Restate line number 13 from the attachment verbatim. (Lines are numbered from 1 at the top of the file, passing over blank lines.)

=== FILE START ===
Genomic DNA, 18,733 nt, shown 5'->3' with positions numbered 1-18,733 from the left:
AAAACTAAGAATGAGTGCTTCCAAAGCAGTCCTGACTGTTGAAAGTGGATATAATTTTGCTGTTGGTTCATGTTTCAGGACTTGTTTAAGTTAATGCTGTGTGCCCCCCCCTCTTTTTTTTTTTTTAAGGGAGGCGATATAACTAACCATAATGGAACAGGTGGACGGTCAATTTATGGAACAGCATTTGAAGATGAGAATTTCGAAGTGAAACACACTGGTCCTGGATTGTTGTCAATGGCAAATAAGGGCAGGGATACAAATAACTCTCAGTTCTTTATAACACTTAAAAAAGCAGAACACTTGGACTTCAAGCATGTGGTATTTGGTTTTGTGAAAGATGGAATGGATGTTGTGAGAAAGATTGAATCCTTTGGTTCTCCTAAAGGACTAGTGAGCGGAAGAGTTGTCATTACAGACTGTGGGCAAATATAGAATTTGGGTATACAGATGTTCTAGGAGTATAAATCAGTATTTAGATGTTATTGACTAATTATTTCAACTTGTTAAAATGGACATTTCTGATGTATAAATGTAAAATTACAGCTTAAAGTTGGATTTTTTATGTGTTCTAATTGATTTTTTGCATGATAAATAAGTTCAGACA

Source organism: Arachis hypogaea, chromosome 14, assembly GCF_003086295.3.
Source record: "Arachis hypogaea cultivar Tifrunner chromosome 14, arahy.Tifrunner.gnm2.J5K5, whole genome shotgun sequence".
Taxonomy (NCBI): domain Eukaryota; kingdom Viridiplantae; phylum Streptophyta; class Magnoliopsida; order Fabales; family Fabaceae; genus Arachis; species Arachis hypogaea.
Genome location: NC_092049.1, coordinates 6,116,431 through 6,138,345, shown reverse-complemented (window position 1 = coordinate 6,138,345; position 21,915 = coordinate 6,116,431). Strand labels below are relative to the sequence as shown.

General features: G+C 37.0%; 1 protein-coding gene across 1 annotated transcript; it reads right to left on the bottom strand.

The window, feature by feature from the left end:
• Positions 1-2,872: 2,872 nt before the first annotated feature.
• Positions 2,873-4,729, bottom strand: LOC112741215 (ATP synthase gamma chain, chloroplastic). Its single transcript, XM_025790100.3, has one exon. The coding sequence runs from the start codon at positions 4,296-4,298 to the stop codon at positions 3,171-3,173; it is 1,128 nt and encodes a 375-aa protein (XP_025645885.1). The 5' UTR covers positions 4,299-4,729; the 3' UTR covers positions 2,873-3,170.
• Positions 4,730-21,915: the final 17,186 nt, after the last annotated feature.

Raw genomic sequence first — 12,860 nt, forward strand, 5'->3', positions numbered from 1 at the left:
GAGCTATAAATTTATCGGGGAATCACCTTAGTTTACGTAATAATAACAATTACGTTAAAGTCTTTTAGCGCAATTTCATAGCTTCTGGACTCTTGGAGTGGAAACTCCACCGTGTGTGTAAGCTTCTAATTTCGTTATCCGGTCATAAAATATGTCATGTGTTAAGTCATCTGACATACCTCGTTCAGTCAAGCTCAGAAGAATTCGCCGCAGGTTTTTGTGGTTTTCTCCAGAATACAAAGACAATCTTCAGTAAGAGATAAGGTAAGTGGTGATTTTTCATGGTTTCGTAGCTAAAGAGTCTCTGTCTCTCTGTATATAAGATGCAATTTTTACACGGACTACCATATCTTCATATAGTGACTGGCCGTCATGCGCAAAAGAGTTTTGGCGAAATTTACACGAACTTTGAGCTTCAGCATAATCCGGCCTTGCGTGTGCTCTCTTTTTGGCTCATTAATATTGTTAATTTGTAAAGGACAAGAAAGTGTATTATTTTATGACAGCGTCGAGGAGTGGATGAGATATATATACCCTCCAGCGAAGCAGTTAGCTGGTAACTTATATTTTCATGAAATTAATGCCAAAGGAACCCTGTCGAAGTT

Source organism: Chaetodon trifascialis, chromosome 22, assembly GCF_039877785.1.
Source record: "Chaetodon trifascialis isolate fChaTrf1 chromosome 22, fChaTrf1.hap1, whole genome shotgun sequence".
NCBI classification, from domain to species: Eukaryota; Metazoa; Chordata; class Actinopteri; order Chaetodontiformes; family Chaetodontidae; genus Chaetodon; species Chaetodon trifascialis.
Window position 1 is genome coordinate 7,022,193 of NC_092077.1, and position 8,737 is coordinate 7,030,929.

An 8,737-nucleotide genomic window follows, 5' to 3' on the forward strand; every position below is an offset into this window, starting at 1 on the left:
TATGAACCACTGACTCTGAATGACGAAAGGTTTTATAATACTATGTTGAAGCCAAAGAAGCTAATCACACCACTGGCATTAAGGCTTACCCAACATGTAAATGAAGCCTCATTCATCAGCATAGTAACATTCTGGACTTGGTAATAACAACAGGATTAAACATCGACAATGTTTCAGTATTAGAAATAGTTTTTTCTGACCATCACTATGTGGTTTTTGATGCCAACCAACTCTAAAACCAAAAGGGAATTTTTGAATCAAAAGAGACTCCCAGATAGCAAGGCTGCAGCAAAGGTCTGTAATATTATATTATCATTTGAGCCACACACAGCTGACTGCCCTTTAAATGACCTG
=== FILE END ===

GAGCTATAAATTTATCGGGGAATCACCTTAGTTTACGTAATAATAACAATTACGTTAAAGTCTTTTAGCGCAATTTCATAGCTTCTGGACTCTTGGAGTGGAAACTCCACCGTGTGTGTAAGCTTCTAATTTCGTTATCCGGTCATAAAATATGTCATGTGTTAAGTCATCTGACATACCTCGTTCAGTCAAGCTCAGAAGAATTCGCCGCAGGTTTTTGTGGTTTTCTCCAGAATACAAAGACAATCTTCAGTAAGAGATAAGGTAAGTGGTGATTTTTCATGGTTTCGTAGCTAAAGAGTCTCTGTCTCTCTGTATATAAGATGCAATTTTTACACGGACTACCATATCTTCATATAGTGACTGGCCGTCATGCGCAAAAGAGTTTTGGCGAAATTTACACGAACTTTGAGCTTCAGCATAATCCGGCCTTGCGTGTGCTCTCTTTTTGGCTCATTAATATTGTTAATTTGTAAAGGACAAGAAAGTGTATTATTTTATGACAGCGTCGAGGAGTGGATGAGATATATATACCCTCCAGCGAAGCAGTTAGCTGGTAACTTATATTTTCATGAAATTAATGCCAAAGGAACCCTGTCGAAGTT